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The Carletonian

Northfield bike lanes cause debate among residents

Mallory Atack
Signs protesting the addition of a north-side bike lane and damage to nearby trees on Wall Street Road.

For weeks, a number of Northfield residents have been outraged by their city officials when a plan for the town revealed that there would be new protective bike lanes installed on a number of Northfield roads. These protective bike lanes will have a new curb to separate the bike lanes from the rest of the road. 

There are numerous projects approved by the Northfield City Council that would include bike lane improvements, including the 2023 Reclamation and Overlay Project and the Wall Street Road Improvements project. These projects have been in the process of voting, approval and construction since 2022. The 2023 Reclamation and Overlay Project includes nine different bike lane projects (among other street improvements), and the Wall Street Road Improvements project focuses on adding/extending bike lanes on Wall Street Road. The 2023 Reclamation and Overlay projects are south of Carleton’s campus, and the Wall Street Road Improvements are east and slightly south of Carleton. 

For the Wall Street Road Improvements project, the current plan, as explained during a Northfield City Council meeting on Oct. 3, would take until November 2025 for construction to finish. The 2023 Reclamation and Overlay Project is predicted to finish construction this month.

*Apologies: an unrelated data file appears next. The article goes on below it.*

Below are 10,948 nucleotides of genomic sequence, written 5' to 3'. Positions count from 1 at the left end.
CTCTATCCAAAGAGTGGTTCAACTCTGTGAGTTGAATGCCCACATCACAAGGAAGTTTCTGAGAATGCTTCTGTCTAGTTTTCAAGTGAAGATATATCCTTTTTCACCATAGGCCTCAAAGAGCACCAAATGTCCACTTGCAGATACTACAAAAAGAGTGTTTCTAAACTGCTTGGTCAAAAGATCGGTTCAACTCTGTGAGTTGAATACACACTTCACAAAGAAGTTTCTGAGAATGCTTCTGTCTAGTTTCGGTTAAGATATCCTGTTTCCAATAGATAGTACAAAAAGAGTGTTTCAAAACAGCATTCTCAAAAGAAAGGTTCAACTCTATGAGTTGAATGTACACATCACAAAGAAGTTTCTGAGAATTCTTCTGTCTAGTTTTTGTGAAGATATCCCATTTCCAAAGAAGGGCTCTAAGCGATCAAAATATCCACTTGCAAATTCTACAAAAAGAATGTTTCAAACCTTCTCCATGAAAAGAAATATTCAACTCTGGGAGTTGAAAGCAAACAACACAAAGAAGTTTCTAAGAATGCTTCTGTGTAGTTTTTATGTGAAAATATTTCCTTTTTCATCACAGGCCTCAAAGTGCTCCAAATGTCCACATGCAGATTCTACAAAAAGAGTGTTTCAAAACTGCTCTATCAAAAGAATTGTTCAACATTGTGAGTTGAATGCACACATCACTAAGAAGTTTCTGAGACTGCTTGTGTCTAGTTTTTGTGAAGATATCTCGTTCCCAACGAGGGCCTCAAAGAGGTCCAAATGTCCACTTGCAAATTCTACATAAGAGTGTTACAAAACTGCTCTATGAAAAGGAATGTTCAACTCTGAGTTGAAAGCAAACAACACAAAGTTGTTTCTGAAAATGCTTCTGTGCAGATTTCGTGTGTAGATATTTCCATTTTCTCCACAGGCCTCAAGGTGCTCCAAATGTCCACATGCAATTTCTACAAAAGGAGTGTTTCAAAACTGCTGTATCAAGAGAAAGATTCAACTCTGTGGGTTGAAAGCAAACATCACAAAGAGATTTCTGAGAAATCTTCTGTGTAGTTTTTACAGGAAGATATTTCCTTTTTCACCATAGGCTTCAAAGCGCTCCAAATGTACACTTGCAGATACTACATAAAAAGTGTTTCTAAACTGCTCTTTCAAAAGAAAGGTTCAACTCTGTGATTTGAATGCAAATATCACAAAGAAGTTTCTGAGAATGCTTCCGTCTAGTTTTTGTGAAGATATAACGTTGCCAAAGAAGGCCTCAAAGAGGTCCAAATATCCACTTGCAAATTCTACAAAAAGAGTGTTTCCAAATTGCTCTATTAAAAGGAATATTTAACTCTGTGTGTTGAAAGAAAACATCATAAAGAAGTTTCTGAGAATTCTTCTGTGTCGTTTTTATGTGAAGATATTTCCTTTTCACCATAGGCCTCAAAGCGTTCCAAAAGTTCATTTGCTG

Ever since the original plans were released for the various bike lane improvement projects, many Northfield residents have voiced their concerns about the costs, both fiscal and ecological. Two Facebook groups in particular, Northfield Happenings and Concerned Citizens of Northfield Minnesota, have many vocal members discussing both sides of the debate.

Financially, citizens voiced their concerns that the construction of the bike lanes would cause tax increases. One person stated on Facebook: “We need to demand the City be more fiscally responsible and stop spending tax payer money.” The original plan for the bike lanes on Wall Street Road will cost $7,530,000, though one of five alternative plans could save $200-300K. The plan for the 2023 Reclamation and Overlay Project predicted it would cost  $5,228,371. 

The other primary source of outrage among many residents was due to the plan’s collateral damage: a number of trees, many of which are hundreds of years old, would have to be chopped down or damaged for Northfield’s plan. 

While discussing the alternative plans to the primary plan on Oct. 3, Public Works Director and City Engineer David Bennett stated: “I think it would be great if we didn’t have to take any trees down, but in the reality with road construction and road lining I think it’s really not practical to do that.”

However, many residents remain persistent about the protection of the trees lining the roads set for construction. Residents have been particularly concerned about the safety of trees in regards to the Wall Street Road Improvements plan. The road currently has a partial bike lane on the south side, and Northfield is planning to extend this south side bike lane along with adding a north side bike lane.